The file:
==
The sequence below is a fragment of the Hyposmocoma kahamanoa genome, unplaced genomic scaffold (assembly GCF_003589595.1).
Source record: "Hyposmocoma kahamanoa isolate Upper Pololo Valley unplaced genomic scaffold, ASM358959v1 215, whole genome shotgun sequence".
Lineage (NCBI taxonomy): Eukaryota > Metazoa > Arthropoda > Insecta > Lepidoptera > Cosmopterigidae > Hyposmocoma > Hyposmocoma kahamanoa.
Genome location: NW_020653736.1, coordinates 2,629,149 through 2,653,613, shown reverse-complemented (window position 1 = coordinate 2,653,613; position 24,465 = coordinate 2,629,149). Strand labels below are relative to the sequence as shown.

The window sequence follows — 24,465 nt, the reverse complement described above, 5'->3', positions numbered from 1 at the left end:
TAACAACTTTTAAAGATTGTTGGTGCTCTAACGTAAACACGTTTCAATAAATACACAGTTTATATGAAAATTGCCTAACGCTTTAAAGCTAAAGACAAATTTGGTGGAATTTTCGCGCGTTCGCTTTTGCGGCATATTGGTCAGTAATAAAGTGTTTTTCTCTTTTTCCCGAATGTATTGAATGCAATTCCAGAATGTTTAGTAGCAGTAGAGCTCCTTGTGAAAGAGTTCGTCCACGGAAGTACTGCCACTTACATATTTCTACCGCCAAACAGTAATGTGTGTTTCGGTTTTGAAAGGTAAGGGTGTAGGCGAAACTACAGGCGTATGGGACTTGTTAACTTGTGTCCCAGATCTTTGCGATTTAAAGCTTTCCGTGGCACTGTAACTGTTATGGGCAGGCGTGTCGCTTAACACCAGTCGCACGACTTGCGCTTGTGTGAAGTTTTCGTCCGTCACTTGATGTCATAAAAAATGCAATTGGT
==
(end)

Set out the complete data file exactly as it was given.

The sequence below is a fragment of the Hyposmocoma kahamanoa genome, unplaced genomic scaffold (assembly GCF_003589595.1).
Source record: "Hyposmocoma kahamanoa isolate Upper Pololo Valley unplaced genomic scaffold, ASM358959v1 215, whole genome shotgun sequence".
Lineage (NCBI taxonomy): Eukaryota > Metazoa > Arthropoda > Insecta > Lepidoptera > Cosmopterigidae > Hyposmocoma > Hyposmocoma kahamanoa.
Genome location: NW_020653736.1, coordinates 2,629,149 through 2,653,613, shown reverse-complemented (window position 1 = coordinate 2,653,613; position 24,465 = coordinate 2,629,149). Strand labels below are relative to the sequence as shown.

The window sequence follows — 24,465 nt, the reverse complement described above, 5'->3', positions numbered from 1 at the left end:
TAACAACTTTTAAAGATTGTTGGTGCTCTAACGTAAACACGTTTCAATAAATACACAGTTTATATGAAAATTGCCTAACGCTTTAAAGCTAAAGACAAATTTGGTGGAATTTTCGCGCGTTCGCTTTTGCGGCATATTGGTCAGTAATAAAGTGTTTTTCTCTTTTTCCCGAATGTATTGAATGCAATTCCAGAATGTTTAGTAGCAGTAGAGCTCCTTGTGAAAGAGTTCGTCCACGGAAGTACTGCCACTTACATATTTCTACCGCCAAACAGTAATGTGTGTTTCGGTTTTGAAAGGTAAGGGTGTAGGCGAAACTACAGGCGTATGGGACTTGTTAACTTGTGTCCCAGATCTTTGCGATTTAAAGCTTTCCGTGGCACTGTAACTGTTATGGGCAGGCGTGTCGCTTAACACCAGTCGCACGACTTGCGCTTGTGTGAAGTTTTCGTCCGTCACTTGATGTCATAAAAAATGCAATTGGT